It connects up a whole string of national parks, nature conservation areas and pristine landscapes to form a last retreat and migration route for many endangered species in an otherwise intensively exploited part of Europe.
The species in this part of the Green Belt are as diverse as its landscapes and include lynx, Eurasian otter and wildcat. Among the many bird species are the black stork, white-tailed eagle, whinchat, corn crake, little tern, bee-eater and roller.
However, in spite of its undoubted success, this section remains under threat from intensive agriculture and infrastructure development.
The Balkan Greenbelt traces a path on the eastern border of the former Yugoslavia (which, although communist, was not part of the Eastern Bloc), surrounds Albania and continues along the borders between Greece, Bulgaria and Turkey, ending at the Black Sea.
It links important coastal wetlands, rivers and lakes with the mountain ranges of the Balkan Peninsula as well as traditionally cultivated landscapes. Among the mammals found here are the Balkan chamois, bears, wolves and the critically endangered Balkan subspecies of the Eurasian lynx.
Notable birds include the Imperial Eagle, Black and Egyptian vultures and the globally threatened Dalmatian pelican. This section of the Green Belt faces a number of threats including tourism-related infrastructure, hydro-power, illegal logging and wildlife poaching.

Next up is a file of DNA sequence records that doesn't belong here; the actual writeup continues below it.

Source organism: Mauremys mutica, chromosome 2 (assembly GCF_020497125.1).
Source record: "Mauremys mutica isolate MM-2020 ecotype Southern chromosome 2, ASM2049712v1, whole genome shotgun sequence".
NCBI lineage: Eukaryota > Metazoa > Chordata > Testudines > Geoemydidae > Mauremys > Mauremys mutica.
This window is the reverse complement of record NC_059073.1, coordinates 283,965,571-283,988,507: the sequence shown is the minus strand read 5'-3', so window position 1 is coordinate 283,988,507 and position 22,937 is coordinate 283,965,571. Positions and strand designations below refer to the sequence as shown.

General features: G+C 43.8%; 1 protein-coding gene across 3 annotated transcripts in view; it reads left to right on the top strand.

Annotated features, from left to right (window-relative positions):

The European Green Belt has spawned a related initiative, the Iron Curtain Trail (also known as EuroVelo13).
This is a long-distance hiking and cycling trail that more or less follows the Green Belt, starting near the Norwegian town of Kirkenes on the Barents Sea and ending at Tsarevo, Bulgaria on the Black Sea, passing through 20 countries on the way.
The trail is still under construction, although many parts of are already complete, particularly in the central section, including most of the German part and along the Czech border.
When it is completed the Iron Curtain Trail will run for 7,650 kilometres. The target date for completion is 2020.
This initiative has been promoted by the European Parliament as a “tourist trail that would preserve the memory of the division of the continent, show how it has been overcome through peaceful European reunification, and promote a European identity.”
You can learn more about the European Green belt on their website. For other resources have a look at the following books:
- The Lost Border: The Landscape of the Iron Curtain
- Burned Bridge: How East and West Germans Made the Iron Curtain
- Iron Curtain Trail 1 Barents Sea – German-Polish Border, Iron Curtain Trail 2 Cycling Guide, & Iron Curtain Trail 3
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Please correct the spelling in this sentence above: “Over 43 years later the Iron Curtain was finally raised in a series of events that included the highly symbolic opening of the Berlin Wall in November 1989.” That should be “razed”… Ouch. It hurts to see misspellings like that.
Gareth Stockbridge says
I think the use of raise is in contrast to Churchill’s use of
‘descended”, and inferring that the Iron Curtain was lifted rather than destroyed.
Sandi Dunn (Ms) says
Indeed, in a theatre (also of war and peace) curtains are raised.